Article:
After Leamy's testimony the State rested and defendant moved for a directed verdict on the grounds that the State failed to provethe charge of child abduction beyond a reasonable doubt. Defendant contended that the State introduced insufficient evidence to prove that he "intentionally attempted to lure A.T. into a car." Additionally, he asserted that no testimony had been introduced on the issue of consent which was an element of the offense. The trial Judge denied the motion without comment.

Defendant then testified in his own defense. He stated that on September 17, 1991, at approximately 7:45 p.m., he was visiting his friend Tim Sepanik. Sepanik's house was in the middle of the block bordered in the front by 59th street and in the back by the alley in question. He stated that he parked in the alley behind Sepanik's house, but the gate was locked. Therefore, he restarted his car, turned the lights on and pulled out of the alley. He stated that he drove around to the front of the house, parked in Sepanik's driveway, and went inside. According to defendant, Sepanik was eating supper "so then I just left again." Defendant stated that he visits his friend "almost every night."

Defendant denied following M.P. and A.T. around that night and, in fact, denied even seeing them. He admitted, however, that he had seen A.T. once before. He then recounted his version of the events on July 1, 1991. He stated that he saw A.T. sitting on the sidewalk and he smiled at her as he drove past. He testified that while he was at the gas station A.T.'s mother arrived and asked him what he was doing with her daughter and threatened to press charges against him. He asserted, however, that he had never been convicted of any misdemeanors or felonies.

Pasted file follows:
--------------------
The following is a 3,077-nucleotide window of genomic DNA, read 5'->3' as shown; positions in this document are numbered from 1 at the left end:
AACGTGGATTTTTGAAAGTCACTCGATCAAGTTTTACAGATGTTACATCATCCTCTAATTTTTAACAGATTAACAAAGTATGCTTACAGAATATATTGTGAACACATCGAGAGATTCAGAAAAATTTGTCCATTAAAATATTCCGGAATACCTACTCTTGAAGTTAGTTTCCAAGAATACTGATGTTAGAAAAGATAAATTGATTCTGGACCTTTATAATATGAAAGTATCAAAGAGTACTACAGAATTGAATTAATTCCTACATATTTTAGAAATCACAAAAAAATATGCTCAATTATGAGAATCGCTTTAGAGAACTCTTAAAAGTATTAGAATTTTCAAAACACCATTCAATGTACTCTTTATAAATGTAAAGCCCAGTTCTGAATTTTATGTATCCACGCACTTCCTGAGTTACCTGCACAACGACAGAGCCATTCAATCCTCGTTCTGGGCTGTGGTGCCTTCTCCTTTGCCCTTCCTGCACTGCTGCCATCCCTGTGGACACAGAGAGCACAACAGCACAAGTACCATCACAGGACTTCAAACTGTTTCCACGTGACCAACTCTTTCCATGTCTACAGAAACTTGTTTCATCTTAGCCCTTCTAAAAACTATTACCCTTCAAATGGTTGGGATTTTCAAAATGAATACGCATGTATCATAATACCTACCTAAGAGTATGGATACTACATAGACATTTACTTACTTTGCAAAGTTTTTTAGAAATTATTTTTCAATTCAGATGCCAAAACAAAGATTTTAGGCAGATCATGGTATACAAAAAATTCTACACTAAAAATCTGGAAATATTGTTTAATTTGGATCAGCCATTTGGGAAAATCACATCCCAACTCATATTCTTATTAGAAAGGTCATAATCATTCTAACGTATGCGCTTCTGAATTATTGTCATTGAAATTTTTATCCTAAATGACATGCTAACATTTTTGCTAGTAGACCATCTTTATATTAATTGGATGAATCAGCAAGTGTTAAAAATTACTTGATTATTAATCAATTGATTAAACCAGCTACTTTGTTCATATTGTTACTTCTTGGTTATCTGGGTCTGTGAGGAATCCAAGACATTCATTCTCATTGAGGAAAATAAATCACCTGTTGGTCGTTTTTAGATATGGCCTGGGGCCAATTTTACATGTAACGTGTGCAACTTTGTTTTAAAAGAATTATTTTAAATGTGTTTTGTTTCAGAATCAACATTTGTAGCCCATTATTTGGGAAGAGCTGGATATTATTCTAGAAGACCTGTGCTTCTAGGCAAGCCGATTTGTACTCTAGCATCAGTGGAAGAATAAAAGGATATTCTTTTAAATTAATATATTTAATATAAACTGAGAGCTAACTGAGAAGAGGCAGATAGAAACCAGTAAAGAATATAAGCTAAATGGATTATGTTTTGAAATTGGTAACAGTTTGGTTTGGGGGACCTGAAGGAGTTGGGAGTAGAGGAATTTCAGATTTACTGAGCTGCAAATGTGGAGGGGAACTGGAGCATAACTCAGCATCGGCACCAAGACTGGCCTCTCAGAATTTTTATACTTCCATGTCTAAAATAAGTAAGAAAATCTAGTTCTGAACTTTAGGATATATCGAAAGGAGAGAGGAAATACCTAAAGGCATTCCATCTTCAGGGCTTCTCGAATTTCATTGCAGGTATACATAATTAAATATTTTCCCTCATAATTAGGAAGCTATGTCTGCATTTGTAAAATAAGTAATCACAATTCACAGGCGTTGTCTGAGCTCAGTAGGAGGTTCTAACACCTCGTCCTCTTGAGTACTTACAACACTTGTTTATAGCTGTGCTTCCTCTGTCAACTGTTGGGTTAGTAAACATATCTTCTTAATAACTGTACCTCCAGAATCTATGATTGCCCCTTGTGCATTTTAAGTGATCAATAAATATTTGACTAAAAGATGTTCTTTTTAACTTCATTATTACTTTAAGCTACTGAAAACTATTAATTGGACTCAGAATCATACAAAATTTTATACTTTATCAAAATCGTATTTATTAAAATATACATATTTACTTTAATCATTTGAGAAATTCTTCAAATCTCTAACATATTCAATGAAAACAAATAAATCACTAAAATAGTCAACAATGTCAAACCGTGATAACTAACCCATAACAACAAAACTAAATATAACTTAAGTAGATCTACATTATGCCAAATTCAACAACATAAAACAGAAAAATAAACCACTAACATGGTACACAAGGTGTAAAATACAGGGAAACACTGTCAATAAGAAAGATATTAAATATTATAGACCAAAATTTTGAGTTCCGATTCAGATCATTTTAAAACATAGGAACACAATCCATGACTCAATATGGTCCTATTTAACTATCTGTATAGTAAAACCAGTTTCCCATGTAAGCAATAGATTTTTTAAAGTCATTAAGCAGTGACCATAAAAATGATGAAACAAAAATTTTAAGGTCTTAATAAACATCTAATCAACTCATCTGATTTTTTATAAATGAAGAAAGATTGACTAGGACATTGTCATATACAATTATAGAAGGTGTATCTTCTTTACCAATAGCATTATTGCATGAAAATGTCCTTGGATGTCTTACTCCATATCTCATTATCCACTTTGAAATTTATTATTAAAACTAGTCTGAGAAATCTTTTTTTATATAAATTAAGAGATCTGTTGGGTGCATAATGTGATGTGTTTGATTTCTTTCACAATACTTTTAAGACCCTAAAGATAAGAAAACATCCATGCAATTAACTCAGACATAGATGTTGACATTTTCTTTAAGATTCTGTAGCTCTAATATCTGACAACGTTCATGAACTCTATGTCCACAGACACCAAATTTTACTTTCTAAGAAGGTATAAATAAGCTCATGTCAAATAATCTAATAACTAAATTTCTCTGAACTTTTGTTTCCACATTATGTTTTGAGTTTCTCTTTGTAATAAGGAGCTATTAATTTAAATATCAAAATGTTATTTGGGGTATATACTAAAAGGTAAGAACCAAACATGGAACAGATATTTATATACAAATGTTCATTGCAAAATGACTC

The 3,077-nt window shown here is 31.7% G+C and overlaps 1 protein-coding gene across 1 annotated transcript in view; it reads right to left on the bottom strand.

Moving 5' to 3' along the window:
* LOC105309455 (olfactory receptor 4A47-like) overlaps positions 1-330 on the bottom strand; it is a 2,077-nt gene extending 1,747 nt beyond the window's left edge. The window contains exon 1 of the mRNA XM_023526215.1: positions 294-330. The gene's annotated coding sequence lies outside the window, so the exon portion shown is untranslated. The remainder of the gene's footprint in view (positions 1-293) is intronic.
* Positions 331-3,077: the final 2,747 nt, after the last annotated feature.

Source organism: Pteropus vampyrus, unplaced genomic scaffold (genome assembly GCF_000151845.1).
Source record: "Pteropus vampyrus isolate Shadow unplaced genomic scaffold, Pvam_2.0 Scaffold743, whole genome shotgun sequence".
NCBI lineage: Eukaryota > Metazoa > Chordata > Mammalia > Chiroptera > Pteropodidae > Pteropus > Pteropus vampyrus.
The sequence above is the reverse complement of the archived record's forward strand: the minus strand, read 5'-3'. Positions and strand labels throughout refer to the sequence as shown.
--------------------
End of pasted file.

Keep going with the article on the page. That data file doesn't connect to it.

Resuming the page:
He also denied ever seeing Bob Leamy. He asserted that if Leamy was in the alley, "he must have been behind me and I didn't see him." He denied ever motioning for the girls to come over to his car. He also denied knowing the girl's mother and admitted that he did not have permission to pick them up in his jeep. He asserted that he went straight home from Sepanik's house and was sitting in his jeep ...